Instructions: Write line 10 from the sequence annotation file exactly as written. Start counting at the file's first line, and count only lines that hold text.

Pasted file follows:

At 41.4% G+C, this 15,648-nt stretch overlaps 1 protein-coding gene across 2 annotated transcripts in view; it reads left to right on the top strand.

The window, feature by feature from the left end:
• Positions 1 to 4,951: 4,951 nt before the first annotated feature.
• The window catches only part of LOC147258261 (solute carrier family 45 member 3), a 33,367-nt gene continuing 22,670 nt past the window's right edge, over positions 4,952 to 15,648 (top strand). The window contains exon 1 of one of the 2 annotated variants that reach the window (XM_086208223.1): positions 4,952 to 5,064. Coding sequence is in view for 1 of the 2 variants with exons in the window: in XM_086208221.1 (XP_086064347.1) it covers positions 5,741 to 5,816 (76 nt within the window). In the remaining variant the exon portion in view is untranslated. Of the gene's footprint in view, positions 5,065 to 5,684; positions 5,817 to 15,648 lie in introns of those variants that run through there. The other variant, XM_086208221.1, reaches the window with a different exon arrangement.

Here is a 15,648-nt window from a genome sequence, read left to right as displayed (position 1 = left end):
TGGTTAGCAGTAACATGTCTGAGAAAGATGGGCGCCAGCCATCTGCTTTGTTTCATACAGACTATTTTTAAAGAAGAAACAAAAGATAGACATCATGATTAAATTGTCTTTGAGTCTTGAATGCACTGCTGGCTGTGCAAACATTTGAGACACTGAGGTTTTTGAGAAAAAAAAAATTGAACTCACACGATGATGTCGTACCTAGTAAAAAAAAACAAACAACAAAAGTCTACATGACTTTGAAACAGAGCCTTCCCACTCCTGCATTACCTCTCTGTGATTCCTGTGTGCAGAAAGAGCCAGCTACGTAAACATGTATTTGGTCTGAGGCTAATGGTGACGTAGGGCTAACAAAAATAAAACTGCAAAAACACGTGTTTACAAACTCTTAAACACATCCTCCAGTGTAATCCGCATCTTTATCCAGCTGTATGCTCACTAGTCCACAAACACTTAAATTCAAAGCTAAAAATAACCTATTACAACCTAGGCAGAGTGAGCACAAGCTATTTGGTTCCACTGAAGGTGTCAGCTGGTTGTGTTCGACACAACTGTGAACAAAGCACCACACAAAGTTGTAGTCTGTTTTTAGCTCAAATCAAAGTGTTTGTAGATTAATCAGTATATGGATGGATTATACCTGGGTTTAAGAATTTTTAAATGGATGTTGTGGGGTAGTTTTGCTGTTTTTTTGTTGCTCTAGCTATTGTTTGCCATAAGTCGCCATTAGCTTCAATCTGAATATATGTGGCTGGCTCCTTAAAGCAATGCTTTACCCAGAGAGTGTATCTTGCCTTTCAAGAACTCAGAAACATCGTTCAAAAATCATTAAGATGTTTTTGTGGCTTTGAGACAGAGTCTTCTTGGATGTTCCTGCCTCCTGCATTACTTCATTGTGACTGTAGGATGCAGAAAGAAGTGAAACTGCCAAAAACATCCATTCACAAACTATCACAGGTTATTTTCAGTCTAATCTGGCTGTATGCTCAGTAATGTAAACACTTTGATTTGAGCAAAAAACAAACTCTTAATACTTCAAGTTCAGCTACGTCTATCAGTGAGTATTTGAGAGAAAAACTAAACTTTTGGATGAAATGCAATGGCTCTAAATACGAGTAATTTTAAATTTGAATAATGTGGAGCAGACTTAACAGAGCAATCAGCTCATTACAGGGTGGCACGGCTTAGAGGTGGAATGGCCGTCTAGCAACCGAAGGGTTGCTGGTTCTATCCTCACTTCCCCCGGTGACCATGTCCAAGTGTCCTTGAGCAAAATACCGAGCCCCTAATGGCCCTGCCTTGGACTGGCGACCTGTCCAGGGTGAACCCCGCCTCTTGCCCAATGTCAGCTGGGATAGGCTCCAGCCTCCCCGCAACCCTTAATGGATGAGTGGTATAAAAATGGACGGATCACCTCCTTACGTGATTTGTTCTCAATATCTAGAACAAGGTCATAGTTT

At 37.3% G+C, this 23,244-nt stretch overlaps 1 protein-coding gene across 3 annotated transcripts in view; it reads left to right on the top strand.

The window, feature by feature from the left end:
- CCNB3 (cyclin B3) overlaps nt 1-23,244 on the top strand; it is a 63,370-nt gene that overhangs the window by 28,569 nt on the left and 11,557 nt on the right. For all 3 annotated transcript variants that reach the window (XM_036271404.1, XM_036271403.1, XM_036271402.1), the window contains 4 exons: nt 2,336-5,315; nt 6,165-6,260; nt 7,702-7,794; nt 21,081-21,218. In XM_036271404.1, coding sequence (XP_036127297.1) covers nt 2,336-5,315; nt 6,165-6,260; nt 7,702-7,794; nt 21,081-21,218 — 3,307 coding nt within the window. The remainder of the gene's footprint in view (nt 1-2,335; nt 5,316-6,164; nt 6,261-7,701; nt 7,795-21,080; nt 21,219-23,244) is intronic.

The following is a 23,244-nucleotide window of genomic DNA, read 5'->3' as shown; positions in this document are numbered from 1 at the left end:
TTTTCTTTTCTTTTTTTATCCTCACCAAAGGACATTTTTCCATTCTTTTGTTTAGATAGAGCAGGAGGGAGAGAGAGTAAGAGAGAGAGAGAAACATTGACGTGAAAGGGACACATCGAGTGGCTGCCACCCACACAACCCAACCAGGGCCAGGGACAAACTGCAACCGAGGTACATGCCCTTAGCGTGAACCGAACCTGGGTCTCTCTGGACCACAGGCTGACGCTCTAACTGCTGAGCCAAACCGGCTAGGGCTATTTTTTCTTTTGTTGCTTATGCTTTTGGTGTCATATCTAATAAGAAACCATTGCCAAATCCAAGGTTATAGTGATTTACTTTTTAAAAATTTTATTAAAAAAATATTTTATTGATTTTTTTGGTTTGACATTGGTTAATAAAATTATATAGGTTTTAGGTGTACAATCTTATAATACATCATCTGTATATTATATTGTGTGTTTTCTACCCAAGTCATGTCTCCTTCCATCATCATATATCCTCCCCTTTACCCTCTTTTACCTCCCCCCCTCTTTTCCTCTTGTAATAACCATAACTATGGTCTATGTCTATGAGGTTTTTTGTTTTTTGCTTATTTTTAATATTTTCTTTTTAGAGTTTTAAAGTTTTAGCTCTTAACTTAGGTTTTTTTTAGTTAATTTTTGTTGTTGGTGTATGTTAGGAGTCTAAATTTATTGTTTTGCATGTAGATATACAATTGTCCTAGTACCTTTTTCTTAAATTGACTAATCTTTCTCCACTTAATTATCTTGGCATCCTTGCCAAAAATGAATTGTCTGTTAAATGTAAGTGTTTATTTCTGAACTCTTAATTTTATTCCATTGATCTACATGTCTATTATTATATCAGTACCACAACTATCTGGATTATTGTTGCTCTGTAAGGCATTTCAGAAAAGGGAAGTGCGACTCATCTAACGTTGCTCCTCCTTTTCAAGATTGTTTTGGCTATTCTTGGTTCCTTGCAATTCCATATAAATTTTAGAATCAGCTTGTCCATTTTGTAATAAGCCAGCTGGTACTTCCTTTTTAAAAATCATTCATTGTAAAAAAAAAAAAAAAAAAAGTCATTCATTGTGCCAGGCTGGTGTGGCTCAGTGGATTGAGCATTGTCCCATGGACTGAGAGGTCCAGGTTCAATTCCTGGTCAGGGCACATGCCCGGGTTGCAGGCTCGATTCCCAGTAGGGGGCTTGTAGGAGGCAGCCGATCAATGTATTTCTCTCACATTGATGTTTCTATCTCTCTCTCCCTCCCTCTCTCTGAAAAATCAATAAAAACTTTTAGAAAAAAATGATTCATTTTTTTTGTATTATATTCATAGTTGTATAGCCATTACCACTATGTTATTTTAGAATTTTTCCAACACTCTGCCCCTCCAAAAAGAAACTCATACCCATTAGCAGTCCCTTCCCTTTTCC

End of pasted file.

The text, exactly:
The following is a 23,244-nucleotide window of genomic DNA, read 5'->3' as shown; positions in this document are numbered from 1 at the left end: